With the persistent expansion of the commercial and residential areas in the heart of Abu Dhabi, the most common issue confronting residents had been, interestingly enough, that of parking.
Double parking and extra "middle rows" in parking lots are — and have been — a common sight across the capital. Seeing the projections for the capital — which recent reports estimate at approximately 600,000 residents and approximately 70,000 parking spaces on the island — the equation obviously does not add up.
In response, the Department of Transport has devised the Mawaqif scheme — a "comprehensive and integrated programme for the management of parking in the capital". Over the last six months, sectors between Hamdan Street and the Corniche have been adopted as Mawaqif parking zones, with significant results.
But where have all the cars gone? Everyone living in Abu Dhabi used their vehicles to go about their daily businesses and chores, but this appears to have been eliminated since Mawaqif came on.
The most recent area to receive the Mawaqif is Al Markiziyah East between Airport Road (2nd Street) and Muroor Road (4th Street). In years past, be it day or night, cars were regularly seen parked on kerbs and sidewalks as parking spaces were at a premium.
As Mawaqif became operational, drivers started heeding the parking regulations and roadside parking has dropped. It is now easier to drive around to find spaces and avoid damaging cars or endangering pedestrians.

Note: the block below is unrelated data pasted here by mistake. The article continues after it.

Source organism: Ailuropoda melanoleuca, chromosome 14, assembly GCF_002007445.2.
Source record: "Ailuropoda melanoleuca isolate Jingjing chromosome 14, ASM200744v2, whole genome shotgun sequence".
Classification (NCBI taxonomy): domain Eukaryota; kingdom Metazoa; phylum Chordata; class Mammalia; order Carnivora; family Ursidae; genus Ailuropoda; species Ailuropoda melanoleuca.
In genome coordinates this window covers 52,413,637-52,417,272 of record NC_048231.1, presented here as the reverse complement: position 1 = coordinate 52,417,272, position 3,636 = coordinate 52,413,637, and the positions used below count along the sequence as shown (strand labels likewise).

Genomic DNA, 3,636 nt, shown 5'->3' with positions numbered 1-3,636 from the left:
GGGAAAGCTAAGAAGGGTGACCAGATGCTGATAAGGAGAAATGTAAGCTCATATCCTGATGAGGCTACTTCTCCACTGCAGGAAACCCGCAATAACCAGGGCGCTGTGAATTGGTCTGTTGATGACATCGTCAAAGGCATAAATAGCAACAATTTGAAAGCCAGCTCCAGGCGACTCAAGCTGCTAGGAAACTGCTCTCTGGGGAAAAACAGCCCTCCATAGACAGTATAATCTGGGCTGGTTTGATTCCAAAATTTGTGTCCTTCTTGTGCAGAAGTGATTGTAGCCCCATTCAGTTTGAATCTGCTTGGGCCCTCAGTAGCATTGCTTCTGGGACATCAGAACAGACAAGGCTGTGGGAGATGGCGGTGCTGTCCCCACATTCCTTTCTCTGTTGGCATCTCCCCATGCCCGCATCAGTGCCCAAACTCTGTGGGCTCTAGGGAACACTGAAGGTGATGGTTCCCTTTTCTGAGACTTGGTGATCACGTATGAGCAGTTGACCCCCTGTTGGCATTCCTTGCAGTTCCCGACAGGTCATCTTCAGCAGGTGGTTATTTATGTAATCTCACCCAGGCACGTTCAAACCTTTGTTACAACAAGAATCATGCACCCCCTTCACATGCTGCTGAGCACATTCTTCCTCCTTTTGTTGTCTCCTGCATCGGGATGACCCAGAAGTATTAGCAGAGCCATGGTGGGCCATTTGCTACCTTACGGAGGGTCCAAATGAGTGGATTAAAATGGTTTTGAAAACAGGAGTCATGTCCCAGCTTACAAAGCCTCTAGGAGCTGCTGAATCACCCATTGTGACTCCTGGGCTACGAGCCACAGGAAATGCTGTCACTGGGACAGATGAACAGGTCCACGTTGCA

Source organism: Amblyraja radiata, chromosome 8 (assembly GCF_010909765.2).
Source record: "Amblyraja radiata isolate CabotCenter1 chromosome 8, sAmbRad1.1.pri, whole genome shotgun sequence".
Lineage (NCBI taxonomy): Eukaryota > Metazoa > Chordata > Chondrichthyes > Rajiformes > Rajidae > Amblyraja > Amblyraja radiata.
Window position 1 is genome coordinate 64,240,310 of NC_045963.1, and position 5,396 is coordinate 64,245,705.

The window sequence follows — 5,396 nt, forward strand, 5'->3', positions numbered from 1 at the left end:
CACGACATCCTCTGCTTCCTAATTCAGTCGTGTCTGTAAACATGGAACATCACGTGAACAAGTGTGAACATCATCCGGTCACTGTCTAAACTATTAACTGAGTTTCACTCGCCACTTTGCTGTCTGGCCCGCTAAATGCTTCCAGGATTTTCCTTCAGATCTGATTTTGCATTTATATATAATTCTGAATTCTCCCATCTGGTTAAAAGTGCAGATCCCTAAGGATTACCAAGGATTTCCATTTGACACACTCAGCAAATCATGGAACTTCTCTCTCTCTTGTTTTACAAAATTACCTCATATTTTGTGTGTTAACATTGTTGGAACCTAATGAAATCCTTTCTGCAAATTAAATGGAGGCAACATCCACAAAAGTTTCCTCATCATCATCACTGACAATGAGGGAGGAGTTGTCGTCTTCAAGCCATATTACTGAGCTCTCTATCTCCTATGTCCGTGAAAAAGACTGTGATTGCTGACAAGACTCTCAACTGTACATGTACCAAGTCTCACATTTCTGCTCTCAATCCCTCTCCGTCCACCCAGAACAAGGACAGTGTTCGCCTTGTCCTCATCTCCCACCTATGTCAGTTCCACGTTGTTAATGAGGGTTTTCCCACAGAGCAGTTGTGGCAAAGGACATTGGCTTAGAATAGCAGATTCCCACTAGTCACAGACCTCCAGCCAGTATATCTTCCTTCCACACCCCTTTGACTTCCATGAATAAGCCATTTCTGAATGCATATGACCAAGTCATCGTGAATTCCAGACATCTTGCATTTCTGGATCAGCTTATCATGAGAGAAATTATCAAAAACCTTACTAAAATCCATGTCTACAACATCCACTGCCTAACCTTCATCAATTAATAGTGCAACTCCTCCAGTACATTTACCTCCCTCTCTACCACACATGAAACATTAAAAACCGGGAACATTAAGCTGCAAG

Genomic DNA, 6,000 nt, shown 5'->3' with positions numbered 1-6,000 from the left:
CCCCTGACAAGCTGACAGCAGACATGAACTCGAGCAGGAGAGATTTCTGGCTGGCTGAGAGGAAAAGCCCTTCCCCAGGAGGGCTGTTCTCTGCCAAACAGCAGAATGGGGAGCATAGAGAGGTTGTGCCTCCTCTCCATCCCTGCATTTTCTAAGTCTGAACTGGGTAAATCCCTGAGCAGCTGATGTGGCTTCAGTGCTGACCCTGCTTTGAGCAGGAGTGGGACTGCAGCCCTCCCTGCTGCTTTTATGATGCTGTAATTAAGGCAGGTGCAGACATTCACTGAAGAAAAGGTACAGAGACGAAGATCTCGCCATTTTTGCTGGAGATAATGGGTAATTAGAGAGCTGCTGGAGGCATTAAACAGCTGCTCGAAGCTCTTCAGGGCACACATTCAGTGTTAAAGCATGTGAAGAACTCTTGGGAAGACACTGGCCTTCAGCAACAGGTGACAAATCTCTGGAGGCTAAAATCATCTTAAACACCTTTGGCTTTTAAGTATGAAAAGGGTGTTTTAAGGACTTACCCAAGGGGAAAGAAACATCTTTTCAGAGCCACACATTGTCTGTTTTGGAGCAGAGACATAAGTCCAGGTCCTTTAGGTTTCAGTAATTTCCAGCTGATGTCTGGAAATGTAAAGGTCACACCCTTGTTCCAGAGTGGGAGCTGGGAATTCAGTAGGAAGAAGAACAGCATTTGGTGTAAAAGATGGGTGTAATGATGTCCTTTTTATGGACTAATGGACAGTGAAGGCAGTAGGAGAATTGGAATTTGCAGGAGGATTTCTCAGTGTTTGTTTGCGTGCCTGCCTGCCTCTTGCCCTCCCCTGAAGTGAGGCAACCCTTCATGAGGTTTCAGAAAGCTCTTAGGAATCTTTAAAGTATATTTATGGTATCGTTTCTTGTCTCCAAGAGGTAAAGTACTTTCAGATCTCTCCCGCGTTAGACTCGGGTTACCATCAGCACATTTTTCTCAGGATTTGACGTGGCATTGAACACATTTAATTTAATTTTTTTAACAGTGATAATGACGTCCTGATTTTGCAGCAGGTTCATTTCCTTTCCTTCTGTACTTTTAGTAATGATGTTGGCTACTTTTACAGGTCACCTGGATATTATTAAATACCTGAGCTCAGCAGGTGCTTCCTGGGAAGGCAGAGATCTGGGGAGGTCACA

These days, up until the evenings, it is easier to find parking for your required time period. However, in the nights the premium sections are often half-full, while the standard areas are filled.
Could this be because residents are not prepared to pay the extra Dh1 an hour for the convenience of parking closer to a building? To support businesses and residents, Mawaqif introduced season tickets which allow two vehicles per property.
This actually works out to be more reasonable than the usual pay-per-hour rate. Furthermore, top-up Mawaqif cards are available for those who prefer them.
So, the problem is solved and everyone is happy. Or is it? It appears Mawaqif has relieved some of the parking issues in the city, but it begs the main question, where have all those cars gone?
Have residents now decided en masse to take taxis and buses to commute around the city? We know the Department of Transport has increased the number of taxis and buses and created new bus routes to make city travel more convenient.
However, coupled with the construction activity taking place all over the city, there seems to be an increasing number of vehicles and traffic jams in the city these days. Though traffic appears to be increasing, the recent opening of the lower sections of Salam Street is reaping benefits.
In the latest move, areas of Khalidiyah between Corniche and Zayed the First (7th Street) are now being painted in anticipation of the installation of Mawaqif. This is likely to extend all the way to the Spinneys and the main First Gulf Bank branch on Zayed the First (7th Street).
Once this has been completed, the remaining areas designated for Mawaqif — and not yet introduced — will be in the Tourist Club Area.
The temporary one-way system to some extent prohibits Mawaqif and with the loss of so much parking, it is hard to see how it can be implemented.
Future plans include redesigning most of the blocks in the city centre, predominantly the ones between Hamdan and Corniche. Blocks of two or three buildings might be demolished and replaced with larger ones which offer bigger areas so as to allow underground parking.
Currently, the plot sizes are too small that any form of underground parking will be too expensive to build and would have a limited capacity for cars.
Let us hope it will be completed sooner rather than later. Mawaqif is coming to a place near you.